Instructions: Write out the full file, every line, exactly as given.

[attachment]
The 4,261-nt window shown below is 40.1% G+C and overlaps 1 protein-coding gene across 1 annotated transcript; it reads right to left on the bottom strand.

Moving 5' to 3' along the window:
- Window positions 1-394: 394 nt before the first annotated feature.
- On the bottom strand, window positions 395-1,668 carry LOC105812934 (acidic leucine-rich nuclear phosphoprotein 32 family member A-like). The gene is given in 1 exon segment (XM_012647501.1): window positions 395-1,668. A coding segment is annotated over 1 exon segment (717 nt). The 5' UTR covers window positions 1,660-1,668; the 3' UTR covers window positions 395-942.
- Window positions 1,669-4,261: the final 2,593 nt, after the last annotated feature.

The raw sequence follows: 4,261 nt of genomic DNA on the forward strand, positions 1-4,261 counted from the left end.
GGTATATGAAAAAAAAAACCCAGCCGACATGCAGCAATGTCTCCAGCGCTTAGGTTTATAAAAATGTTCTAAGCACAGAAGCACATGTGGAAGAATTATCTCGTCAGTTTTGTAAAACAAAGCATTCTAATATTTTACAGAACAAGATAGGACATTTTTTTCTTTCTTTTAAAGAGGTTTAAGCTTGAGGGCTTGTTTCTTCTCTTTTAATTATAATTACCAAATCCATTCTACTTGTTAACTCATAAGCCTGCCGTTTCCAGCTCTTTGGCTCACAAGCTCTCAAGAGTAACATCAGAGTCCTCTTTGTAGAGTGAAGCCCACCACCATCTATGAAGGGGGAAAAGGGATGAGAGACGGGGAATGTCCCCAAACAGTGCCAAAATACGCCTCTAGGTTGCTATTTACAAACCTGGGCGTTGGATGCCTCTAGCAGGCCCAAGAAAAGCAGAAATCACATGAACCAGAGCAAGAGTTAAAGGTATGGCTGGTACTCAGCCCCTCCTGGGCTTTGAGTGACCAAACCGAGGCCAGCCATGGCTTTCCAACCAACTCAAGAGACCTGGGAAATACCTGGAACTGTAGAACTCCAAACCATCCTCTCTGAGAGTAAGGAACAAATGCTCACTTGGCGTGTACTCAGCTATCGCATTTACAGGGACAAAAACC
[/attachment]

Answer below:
The 4,261-nt window shown below is 40.1% G+C and overlaps 1 protein-coding gene across 1 annotated transcript; it reads right to left on the bottom strand.

Moving 5' to 3' along the window:
- Window positions 1-394: 394 nt before the first annotated feature.
- On the bottom strand, window positions 395-1,668 carry LOC105812934 (acidic leucine-rich nuclear phosphoprotein 32 family member A-like). The gene is given in 1 exon segment (XM_012647501.1): window positions 395-1,668. A coding segment is annotated over 1 exon segment (717 nt). The 5' UTR covers window positions 1,660-1,668; the 3' UTR covers window positions 395-942.
- Window positions 1,669-4,261: the final 2,593 nt, after the last annotated feature.

The raw sequence follows: 4,261 nt of genomic DNA on the forward strand, positions 1-4,261 counted from the left end.
GGTATATGAAAAAAAAAACCCAGCCGACATGCAGCAATGTCTCCAGCGCTTAGGTTTATAAAAATGTTCTAAGCACAGAAGCACATGTGGAAGAATTATCTCGTCAGTTTTGTAAAACAAAGCATTCTAATATTTTACAGAACAAGATAGGACATTTTTTTCTTTCTTTTAAAGAGGTTTAAGCTTGAGGGCTTGTTTCTTCTCTTTTAATTATAATTACCAAATCCATTCTACTTGTTAACTCATAAGCCTGCCGTTTCCAGCTCTTTGGCTCACAAGCTCTCAAGAGTAACATCAGAGTCCTCTTTGTAGAGTGAAGCCCACCACCATCTATGAAGGGGGAAAAGGGATGAGAGACGGGGAATGTCCCCAAACAGTGCCAAAATACGCCTCTAGGTTGCTATTTACAAACCTGGGCGTTGGATGCCTCTAGCAGGCCCAAGAAAAGCAGAAATCACATGAACCAGAGCAAGAGTTAAAGGTATGGCTGGTACTCAGCCCCTCCTGGGCTTTGAGTGACCAAACCGAGGCCAGCCATGGCTTTCCAACCAACTCAAGAGACCTGGGAAATACCTGGAACTGTAGAACTCCAAACCATCCTCTCTGAGAGTAAGGAACAAATGCTCACTTGGCGTGTACTCAGCTATCGCATTTACAGGGACAAAAACC